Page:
For June’s National Reunification Month, organizations around the country celebrated the perseverance and resilience of parents reunifying with children from foster care and of the professionals who support them.
On June 13, the family defense organization The Bronx Defenders hosted a reunification celebration, with food, face painting, performances, and families coming together to celebrate the strength of their bonds. “What we thought would be a little party turned out to be an incredibly powerful moment for our clients to step back from their legal cases and reflect on how far they’ve traveled for their children,” wrote Caitlin Becker, a Bronx Defenders social worker, in a reflection on the evening.
Below are the reunification stories three clients shared with Rise on the night of the celebration. If you have pictures and stories from reunification celebrations you would like to share, send them to email@example.com.
I have five children, but I always struggled with my middle son’s behavior. After my husband and I separated, his behavior grew worse. When he was 10, I went to ACS for help. We dragged along for a year but the situation didn’t improve. Then ACS removed him and my two younger children as well, claiming failure of supervision.
After my children were taken, the worst part was being in the empty house alone. I would go to make pancakes but there’d be no one there to eat them.
My kids were in care for six months. What helped me most was a class for parents with children with special needs. That class helped me understand my son, who has been diagnosed with bipolar disorder and oppositional defiance disorder. I used to think he just didn’t want to behave. I learned that being mad at him for his behavior is like being mad at someone for having diabetes. That helped me gain a lot of patience.
I also went to therapy to deal with my fears. My biggest fear was that I would lose my children forever, that I was not a good enough parent, and that I didn’t deserve to have my own children.
My middle child is now in a psychiatric hospital, where I can see him whenever I want. It’s hard not having him come home, but I’m glad he’s getting the treatment he needs. My other two sons came home this month.
I’ve grown a lot in the past six months, but having my children removed was very destructive to them. One of my sons continues to have nightmares that he is being removed. My 6 year old thinks if he doesn’t pass a math test, someone can take him away.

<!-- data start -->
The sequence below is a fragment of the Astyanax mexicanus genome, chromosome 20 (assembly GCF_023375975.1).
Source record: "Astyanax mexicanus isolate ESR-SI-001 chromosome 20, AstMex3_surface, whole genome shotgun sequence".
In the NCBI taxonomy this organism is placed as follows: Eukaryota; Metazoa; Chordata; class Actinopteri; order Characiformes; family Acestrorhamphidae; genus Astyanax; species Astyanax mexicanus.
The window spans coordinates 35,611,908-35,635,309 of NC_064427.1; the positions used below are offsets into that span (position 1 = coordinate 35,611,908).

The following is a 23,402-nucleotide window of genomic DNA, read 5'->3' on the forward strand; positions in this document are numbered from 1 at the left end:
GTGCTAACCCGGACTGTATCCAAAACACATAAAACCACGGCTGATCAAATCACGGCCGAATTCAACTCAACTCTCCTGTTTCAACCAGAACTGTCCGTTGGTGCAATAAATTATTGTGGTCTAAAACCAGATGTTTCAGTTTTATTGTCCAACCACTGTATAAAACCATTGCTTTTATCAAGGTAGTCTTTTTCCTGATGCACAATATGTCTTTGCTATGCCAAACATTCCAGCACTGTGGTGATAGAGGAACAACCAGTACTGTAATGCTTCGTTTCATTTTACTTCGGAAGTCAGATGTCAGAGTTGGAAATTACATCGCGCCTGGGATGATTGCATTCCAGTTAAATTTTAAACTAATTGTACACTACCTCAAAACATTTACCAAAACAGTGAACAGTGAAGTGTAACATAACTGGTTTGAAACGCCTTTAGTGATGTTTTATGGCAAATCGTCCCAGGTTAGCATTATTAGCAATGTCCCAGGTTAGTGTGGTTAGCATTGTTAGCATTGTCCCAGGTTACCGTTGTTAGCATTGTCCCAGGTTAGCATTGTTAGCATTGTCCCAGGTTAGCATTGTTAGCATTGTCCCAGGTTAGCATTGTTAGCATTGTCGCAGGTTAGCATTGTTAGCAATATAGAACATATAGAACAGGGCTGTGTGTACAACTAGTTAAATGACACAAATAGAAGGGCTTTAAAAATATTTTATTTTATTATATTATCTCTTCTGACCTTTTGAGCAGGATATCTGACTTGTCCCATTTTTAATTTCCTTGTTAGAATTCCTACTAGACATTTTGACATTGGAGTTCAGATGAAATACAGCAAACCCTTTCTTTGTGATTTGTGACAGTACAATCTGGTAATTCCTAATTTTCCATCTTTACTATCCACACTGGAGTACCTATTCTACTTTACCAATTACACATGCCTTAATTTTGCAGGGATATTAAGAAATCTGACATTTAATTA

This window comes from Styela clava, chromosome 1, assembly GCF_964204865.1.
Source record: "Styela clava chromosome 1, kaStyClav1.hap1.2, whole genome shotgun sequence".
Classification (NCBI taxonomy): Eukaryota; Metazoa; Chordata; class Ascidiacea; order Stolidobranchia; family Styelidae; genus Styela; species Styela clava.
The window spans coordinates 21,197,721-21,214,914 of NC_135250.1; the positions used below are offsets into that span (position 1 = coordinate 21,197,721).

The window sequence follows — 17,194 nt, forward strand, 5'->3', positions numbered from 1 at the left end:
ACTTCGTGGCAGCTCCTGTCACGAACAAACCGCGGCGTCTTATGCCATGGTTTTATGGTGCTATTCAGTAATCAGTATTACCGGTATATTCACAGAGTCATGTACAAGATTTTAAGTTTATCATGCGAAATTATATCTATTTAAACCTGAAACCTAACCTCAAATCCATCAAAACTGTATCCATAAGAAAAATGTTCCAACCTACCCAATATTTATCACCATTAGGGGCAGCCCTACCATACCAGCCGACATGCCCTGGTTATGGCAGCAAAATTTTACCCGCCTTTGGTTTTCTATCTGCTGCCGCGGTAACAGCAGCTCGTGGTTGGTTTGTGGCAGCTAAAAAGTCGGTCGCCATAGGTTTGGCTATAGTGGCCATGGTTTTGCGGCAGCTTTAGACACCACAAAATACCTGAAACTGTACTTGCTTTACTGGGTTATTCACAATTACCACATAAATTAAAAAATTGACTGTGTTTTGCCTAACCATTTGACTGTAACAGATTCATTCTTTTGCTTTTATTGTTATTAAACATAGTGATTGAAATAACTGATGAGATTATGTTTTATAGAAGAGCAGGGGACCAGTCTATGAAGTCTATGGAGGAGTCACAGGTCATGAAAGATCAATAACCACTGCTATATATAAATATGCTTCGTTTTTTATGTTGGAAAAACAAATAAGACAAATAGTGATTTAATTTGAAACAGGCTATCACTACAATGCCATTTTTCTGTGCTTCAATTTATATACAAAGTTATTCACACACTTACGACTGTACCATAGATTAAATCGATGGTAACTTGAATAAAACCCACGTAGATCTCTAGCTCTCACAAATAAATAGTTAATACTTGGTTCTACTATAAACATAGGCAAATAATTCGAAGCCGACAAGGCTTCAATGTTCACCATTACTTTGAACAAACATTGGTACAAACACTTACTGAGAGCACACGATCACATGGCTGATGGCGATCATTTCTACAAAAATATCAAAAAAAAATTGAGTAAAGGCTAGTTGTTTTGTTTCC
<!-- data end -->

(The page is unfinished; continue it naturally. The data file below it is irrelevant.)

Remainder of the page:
My advice to other parents is to stand strong. Never give up, because they’re yours. If you have to jump over 100 hurdles, do it, because they’re worth it. Your children are worth it.
I grew up in foster care from 18 months until I was 21. When my daughter was born, I promised her she’d never be in care. But when I went to the hospital for a panic attack soon after I aged out of care, the hospital staff thought I was neglecting her.
When they took my daughter, I felt like someone had snatched my soul. I did everything to try to prevent my daughter from going into foster care, but it still happened. I felt like I had let her down.
My lawyer, Emma Ketteringham, and my social worker, Caitlin Becker, helped me stay positive. The caseworkers who knew me before I aged out of care also told ACS that I always took good care of my daughter, and my daughter’s foster mother allowed me to visit with my daughter nearly every day. All that helped me know that there is hope. My daughter has been in care for two months but she is scheduled to come home very soon.
What I learned most from the experience is what it feels like to step on to the other side. I learned how parents feel. There were times when I used to cry and pray to God, but I feel good that I never gave up.
When my older children were born, I was struggling with addiction. My son was born premature, at 1 pound, 3 ounces. That’s when they took my children. It was so horrible I felt like I couldn’t breathe.
After my children were taken, I did the services I was supposed to do. But my kids were in the same house the whole time I was trying to get my life together, and it seemed like the caseworkers thought my children should be adopted. As the years went on, there were times when I thought I wasn’t going to get either of them back, but I didn’t stop trying.
It was a long road for me and, eventually, my daughter was adopted. But I did turn my life around and now they’re getting ready to send my son home.
I feel proud of everything I did, from being able to stop using drugs to becoming the mother I always wanted to be. Sometimes when my son has overnight visits, my daughter’s adoptive mother lets her come, too. I tell my daughter that no matter what, we will always be in each other’s lives.